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Global Ag View: Argentina to increase its global presence

Agriculture in Argentina has a positive outlook, despite current turmoil.

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Global Ag View: Argentina to increase global presence

Despite current economic turmoil and unprecedented currency volatility, Argentina will remain a major player in the global agricultural marketplace going forward.

 

According to Dutch multinational Rabobank, the current turmoil should serve as a reminder Argentina remained an economy in transition.

 

While inflation was expected to remain high in the short term, a revised agreement with the International Monetary Fund and other measures were aiming to bolster confidence and stabilise the economy.

 

Competitive

 

Argentine farmers have been the most competitive in the global market.


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Despite recent changes in export taxes policy, Rabobank expected Argentina to continue to be very efficient and expected further expansion in soybean acreage though the next decade.

 

The crushing sector was also expected to maintain its relevance to global trade, with its good location to producing areas and the ports a competitive advantage in the world markets.

 

Rabobank analyst Victor Ikeda said: “For corn, while acreage may be flat, with an important role in the crop rotation system, yield gains are expected to push local production in the coming years, which should be absorbed by increasing demand from the animal protein industry.”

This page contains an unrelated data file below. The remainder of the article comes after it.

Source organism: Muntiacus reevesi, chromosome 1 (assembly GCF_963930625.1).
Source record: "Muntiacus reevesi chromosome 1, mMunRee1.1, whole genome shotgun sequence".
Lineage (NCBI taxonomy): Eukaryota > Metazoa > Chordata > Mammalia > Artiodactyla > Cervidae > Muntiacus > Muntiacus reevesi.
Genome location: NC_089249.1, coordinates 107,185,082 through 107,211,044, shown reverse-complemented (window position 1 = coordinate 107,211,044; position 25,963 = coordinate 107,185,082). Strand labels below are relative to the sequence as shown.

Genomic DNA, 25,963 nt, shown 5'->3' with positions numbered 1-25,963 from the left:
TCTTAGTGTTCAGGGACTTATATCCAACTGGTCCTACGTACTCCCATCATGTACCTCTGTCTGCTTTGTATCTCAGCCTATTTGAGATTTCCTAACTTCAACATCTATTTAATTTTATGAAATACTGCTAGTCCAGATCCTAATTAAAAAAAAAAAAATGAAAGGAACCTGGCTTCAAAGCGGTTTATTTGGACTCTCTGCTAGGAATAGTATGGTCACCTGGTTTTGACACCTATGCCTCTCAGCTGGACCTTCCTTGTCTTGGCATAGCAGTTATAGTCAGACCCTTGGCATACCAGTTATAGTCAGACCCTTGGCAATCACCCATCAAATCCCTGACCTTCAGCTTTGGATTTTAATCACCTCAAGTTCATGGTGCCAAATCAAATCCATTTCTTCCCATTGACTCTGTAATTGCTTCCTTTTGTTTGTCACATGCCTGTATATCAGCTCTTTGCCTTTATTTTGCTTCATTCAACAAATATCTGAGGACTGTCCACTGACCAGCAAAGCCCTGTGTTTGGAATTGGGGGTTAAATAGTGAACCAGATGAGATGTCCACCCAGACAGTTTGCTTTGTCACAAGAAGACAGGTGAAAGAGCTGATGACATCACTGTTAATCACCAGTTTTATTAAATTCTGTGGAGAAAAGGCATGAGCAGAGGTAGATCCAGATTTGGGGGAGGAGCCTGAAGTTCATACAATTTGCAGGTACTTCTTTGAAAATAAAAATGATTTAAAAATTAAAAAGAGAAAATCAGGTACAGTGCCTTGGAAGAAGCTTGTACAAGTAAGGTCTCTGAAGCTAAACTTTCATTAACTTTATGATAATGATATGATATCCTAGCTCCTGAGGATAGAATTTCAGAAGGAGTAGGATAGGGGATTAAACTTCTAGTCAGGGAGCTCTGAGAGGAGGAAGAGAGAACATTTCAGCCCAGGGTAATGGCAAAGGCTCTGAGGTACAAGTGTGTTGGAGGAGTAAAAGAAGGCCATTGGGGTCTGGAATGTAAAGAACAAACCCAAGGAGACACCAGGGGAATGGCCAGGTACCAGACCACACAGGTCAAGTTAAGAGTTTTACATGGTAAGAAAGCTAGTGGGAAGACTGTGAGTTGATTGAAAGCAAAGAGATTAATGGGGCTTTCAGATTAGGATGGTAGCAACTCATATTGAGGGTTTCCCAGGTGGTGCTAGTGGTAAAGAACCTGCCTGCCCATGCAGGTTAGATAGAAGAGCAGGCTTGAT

Livestock

 

With growing production and almost flat domestic demand, Argentina was expected to gradually boost its presence on the international beef market, with exports expected to reach about 800,000 tonnes by 2027.

 

“For the poultry and pork sectors, the scenario was still challenging,” Mr Ikeda said.

 

“However, it is important to mention that, structurally, Argentina has an important advantage as a leading producer of feedstuff which, in turn, is likely translate into opportunities for the sector in the long term.”

 

However, there were still risk factors from the political situation. If the fiscal adjustments made did not create enough market confidence to stabilise the economy, devaluation of currency could continue, impacting inflation.

 

There were also threats to exports if a new government next year returned to populist decisions.

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